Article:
A humble attitude for the girl that even wrestled for a few years in middle school during the down months between baseball seasons. She started when she was 5 and during that time she has been embraced and supported by everyone.
As far as being respected on the field, well, she had to earn that.
Not only as a surprise to her teammates and opponents but her father as well, Whitis was persistent and eventually broke the mold as one of the better players on the field.
Her father, Mike Whitis, coached her for five of the nine years so he knew better than anyone that bringing her into the sport wasn’t going to be a walk in the park. The difference between Gabby and the others was that this ball player wasn’t in the outfield chasing butterflies. She was trying to compete and when she didn’t have games she was trying to get better.
“At first I would tell her she couldn’t compete, every year it seemed like I was telling her it’s going to be the last year. The problem with that was she was a Top 5 player on her team almost every year and she could compete with those kids,” Mike said. “She is tenacious. She wants to go to the batting cage, she wants to better herself. It’s constantly practice, practice, practice. As a 9-year-old she didn’t want to go to practice but she turned it around and matured. Her first love is baseball.”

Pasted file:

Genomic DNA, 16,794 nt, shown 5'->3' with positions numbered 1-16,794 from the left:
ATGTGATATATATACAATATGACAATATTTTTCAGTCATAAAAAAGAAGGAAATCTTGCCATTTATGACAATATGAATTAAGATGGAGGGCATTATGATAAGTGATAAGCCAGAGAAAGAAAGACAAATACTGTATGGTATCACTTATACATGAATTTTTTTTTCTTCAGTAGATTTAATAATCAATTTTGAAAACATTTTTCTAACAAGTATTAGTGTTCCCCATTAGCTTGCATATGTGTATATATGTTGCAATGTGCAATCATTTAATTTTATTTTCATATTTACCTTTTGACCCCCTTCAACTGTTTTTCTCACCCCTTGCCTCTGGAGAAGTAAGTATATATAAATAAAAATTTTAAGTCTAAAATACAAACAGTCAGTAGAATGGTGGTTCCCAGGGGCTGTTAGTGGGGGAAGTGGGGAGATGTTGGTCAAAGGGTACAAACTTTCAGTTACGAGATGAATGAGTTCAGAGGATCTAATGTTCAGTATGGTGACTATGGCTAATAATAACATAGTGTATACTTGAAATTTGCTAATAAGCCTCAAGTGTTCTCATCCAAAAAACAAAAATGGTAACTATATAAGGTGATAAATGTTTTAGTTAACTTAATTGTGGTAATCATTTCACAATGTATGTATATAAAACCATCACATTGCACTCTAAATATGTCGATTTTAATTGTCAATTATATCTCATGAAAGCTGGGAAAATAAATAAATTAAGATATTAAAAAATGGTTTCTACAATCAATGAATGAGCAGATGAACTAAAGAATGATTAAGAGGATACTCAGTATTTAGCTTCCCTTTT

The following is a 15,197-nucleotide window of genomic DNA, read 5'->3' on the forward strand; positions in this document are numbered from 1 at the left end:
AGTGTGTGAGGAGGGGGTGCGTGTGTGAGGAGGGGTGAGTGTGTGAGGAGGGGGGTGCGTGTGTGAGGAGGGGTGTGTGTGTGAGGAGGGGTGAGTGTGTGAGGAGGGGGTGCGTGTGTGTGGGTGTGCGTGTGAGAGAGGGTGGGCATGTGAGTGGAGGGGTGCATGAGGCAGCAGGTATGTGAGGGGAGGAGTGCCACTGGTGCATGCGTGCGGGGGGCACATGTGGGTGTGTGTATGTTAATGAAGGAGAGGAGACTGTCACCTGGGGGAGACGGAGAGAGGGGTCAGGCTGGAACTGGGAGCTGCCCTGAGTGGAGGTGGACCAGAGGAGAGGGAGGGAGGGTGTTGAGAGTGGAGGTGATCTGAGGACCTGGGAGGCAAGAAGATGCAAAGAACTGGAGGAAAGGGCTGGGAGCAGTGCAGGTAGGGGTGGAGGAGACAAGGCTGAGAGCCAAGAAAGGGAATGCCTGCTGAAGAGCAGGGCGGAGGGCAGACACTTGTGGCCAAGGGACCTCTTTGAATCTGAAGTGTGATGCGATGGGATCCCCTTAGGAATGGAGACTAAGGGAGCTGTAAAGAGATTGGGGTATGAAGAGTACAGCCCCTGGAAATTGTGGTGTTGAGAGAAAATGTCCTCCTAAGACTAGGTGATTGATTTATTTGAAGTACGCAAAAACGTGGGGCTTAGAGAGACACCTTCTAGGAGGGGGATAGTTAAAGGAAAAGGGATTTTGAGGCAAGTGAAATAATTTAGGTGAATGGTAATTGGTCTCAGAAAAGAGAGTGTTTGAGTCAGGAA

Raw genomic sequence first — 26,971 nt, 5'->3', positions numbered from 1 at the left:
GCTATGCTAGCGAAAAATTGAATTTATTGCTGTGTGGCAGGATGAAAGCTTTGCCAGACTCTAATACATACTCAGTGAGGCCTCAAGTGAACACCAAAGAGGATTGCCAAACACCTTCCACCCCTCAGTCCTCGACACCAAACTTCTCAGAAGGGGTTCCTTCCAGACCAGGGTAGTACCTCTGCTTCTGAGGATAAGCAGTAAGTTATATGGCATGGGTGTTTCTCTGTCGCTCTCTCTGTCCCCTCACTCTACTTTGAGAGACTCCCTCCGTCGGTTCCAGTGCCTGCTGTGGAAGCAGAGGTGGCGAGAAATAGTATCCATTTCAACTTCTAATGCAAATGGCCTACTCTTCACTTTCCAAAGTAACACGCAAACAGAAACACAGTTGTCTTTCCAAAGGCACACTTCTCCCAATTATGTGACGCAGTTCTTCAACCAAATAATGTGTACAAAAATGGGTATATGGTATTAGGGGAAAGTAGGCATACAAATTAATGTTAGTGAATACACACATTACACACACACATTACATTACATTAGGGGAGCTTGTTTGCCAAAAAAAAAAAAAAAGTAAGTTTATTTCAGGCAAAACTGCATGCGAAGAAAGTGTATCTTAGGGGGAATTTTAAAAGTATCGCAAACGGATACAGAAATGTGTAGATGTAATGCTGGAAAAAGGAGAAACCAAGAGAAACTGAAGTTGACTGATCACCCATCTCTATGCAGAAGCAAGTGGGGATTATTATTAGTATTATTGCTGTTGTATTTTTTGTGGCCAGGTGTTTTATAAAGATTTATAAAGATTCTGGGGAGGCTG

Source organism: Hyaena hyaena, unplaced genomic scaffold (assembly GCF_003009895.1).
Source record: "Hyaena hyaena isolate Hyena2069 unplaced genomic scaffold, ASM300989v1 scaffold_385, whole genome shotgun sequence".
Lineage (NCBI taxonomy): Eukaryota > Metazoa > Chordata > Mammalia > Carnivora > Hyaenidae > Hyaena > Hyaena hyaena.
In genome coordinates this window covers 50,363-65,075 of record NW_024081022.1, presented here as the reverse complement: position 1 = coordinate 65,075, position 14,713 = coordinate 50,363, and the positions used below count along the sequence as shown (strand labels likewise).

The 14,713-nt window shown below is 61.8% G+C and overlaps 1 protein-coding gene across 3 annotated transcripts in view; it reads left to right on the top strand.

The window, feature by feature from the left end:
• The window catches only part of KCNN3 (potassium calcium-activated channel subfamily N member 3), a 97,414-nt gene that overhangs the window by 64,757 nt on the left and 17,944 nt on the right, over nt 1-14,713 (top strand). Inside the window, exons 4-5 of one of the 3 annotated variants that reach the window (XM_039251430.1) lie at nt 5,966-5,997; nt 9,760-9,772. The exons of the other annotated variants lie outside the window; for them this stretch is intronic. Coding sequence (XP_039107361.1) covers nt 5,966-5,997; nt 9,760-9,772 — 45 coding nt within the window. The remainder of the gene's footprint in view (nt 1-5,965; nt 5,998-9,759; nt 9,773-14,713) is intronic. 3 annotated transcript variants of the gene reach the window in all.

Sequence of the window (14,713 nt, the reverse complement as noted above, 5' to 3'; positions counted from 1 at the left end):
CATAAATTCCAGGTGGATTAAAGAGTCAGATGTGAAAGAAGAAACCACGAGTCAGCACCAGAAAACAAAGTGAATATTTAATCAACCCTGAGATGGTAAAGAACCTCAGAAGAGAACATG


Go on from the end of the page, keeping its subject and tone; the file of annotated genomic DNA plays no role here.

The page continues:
The unfortunate reality that there is no future in the sport for a female was a hard pill to swallow. While her teammates daydream about their walk-up song and a stadium full of fans cheering them on, Gabby has had to think differently.
“I don’t think there is any accepting that I can’t play in the big leagues,” she said. “I was about 10 when I realized I could only play for so long and this past year I fully grasped that, which kind of sucks. I definitely want a scholarship, though, and a Division I scholarship to a school I like that has what I want to do would be awesome.”